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Franz SCHUBERT (1797-1828)
CD 1
Piano Sonata in D major, Op. 53 D.850 (1825) [38:38]
Piano Sonata in G major, Op. 78 D.894 (1826) [39:47]
CD 2
Vier Impromptus op. 90, D.899 (1827) [27:18]
Piano Sonata in C major, D.840 Reliquie (1825) [25:29]
Drei Klavierstücke, D.946 (1828) [25:29]
Paul Lewis (piano)
rec. March and July 2011, Teldex Studio, Berlin
HARMONIA MUNDI HMC 902115.16 [78:40 + 78:33]

Experience Classicsonline

 

 
One of the earliest recordings that Paul Lewis made was a fine coupling of Schubert’s last two sonatas, D.959 and D.960. That was back in 2002 (HMC 901800). Thereafter, he turned his attention, at least in the recording studio, to Beethoven, setting down a cycle of the sonatas that was widely praised – and rightly so – followed by a set of the piano concertos, which I admired very much (review). Now he seems to be returning to Schubert and in addition to partnering Mark Padmore in penetrating accounts of Die schöne Müllerin (review), Winterreise (review) and Schwanengesang (review) he has resumed his exploration of the solo piano music. He’s already released a pairing of two sonatas, D.784 and D.958, which I have not yet heard (HMA 1951755). Now here is a further generous helping of Schubert.
 
Three sonatas are offered. D.840, the so-called Reliquie is one of a number of significant scores that Schubert left tantalisingly incomplete – ones that “got away”. Had Schubert completed this C major sonata it might well have rivalled the last three great sonatas in terms of ambition and scale. As it is, what has come down to us is two movements of top-drawer Schubert. Lewis gives a commanding reading of I. It’s an ambitious movement and Lewis shows the stature and reach of the music. The dynamic range of his playing is most impressive, especially the hushed concentration that he brings to some of the quieter passages. In II he achieves a fine range of expression.
 
The other two sonatas are complete. In his booklet note Roman Hinke describes the material in the first movement of D.850 as “surprisingly boisterous and aggressive”. I’d agree readily with the first of those adjectives but I don’t feel “aggressive” is the mot juste – such a word could rarely be used of Schubert’s music. I think “assertive” would be more appropriate. Lewis gives a performance of brilliance: one which is also full of energy but which doesn’t overlook the subtle nuances. His playing in II is thoughtful and ideally paced. One little cameo detail in this movement caught my ear: between 7:31 and 7:46 there’s a pause followed by a short pp passage; the pause is expertly judged and the pp is exquisite – it’s all the result of scrupulous attention to detail yet it sounds completely natural. In III Lewis’s use of dynamic contrast is marvellous as is the ebb and flow he achieves in the trio. Schubert himself was fairly dismissive of the finale and, in truth, it’s not his most memorable movement but Lewis plays it with elegance. The grace with which he delivers the end of the movement is particularly noteworthy.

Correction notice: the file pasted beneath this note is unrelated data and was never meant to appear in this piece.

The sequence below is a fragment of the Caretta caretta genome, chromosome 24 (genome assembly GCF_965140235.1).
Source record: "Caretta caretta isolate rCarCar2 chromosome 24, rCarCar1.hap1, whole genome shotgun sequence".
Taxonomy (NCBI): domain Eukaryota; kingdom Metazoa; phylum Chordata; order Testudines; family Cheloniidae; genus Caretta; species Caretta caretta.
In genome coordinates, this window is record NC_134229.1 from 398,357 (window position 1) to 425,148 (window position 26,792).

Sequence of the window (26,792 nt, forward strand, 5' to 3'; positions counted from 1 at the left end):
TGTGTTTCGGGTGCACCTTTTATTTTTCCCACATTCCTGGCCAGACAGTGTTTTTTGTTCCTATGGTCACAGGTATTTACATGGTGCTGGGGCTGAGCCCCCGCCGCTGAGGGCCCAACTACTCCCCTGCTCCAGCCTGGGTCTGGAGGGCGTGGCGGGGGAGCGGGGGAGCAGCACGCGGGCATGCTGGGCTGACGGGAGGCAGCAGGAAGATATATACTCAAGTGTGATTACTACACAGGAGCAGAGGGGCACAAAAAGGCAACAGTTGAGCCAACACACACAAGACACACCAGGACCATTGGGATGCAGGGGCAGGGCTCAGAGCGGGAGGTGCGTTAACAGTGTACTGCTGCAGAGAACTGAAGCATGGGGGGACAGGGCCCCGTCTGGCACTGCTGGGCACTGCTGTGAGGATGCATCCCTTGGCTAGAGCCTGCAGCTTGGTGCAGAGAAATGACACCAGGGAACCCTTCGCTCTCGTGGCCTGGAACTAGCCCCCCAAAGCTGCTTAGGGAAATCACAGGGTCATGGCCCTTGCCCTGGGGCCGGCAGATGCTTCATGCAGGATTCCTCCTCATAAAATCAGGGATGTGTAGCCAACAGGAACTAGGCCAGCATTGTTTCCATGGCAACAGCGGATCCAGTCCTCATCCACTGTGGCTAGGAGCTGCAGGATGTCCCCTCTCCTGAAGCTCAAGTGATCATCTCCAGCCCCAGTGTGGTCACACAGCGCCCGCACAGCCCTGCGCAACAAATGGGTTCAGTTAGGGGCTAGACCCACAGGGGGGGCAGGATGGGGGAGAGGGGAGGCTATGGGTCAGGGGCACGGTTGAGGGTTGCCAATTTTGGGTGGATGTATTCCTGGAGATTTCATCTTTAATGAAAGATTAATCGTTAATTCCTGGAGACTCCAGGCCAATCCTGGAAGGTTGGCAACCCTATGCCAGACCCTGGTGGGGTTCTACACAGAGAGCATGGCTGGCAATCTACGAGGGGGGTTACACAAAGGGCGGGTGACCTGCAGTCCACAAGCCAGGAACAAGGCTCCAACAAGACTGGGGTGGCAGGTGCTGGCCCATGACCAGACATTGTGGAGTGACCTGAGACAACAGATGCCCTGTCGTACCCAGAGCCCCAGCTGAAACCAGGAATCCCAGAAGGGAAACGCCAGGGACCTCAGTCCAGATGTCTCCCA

He’s just as successful in D.894. I love the seemingly instinctive use of rubato in the glorious chordal main theme of I. The entire performance of this movement is a wonderful experience. The playing is expressive and full of Schubertian give-and-take. However, it’s not simply a case of easy lyricism; Lewis imbues the climaxes with plenty of strength. The second movement is cast in A and B sections and this fine pianist brings suitable power to the B passages while the A sections are delivered with winning lyricism. The two following movements also impress, not least for the light and shade that Lewis imparts in the finale.
 
As substantial makeweights Lewis offers two favourite collections of smaller-scale pieces. D.899 is anything but a set of salon trifles. As is pointed out in the notes these are Romantic character pieces and Lewis treats them as such. He gives a strong account of the C minor Impromptu and captures the romantic fantasy of the E-flat piece. In the celebrated G-flat Impromptu – my own favourite – there’s a marvellously easy flow, the playing thoughtful and beautifully judged.
 
The first piece in D.946 opens with surging urgency but the central Andante is elevated and pensive in Lewis’s hands. Every time the opening material of the second piece returns he plays with a limpid grace. This piece, though less than twelve minutes long, encompasses a variety of moods and Lewis responds acutely to each one of them.
 
This well rounded recital, presented in good, clear sound, confirms the credentials of Paul Lewis as one of the leading pianists of his generation. I loved every minute. It’s technically excellent in execution and packed full of little insights which show how deeply Lewis has thought about the music. I don’t know if a complete Schubert sonata cycle is planned but I hope so. In the meantime this distinguished release demands the attention of lovers of piano music.
 
John Quinn
 


 

 

 

 

 

 

 

 

 

 

 

 

 

 

 

 

 

 

 

 

 

 

 

 

 

 

 

 

 

 

 

 

 

 

 

 

 

 

 

 

 

 

 

 

 

 

 

 

 

 

 

 

 

 

 

 

 

 

 

 

 

 

 



 


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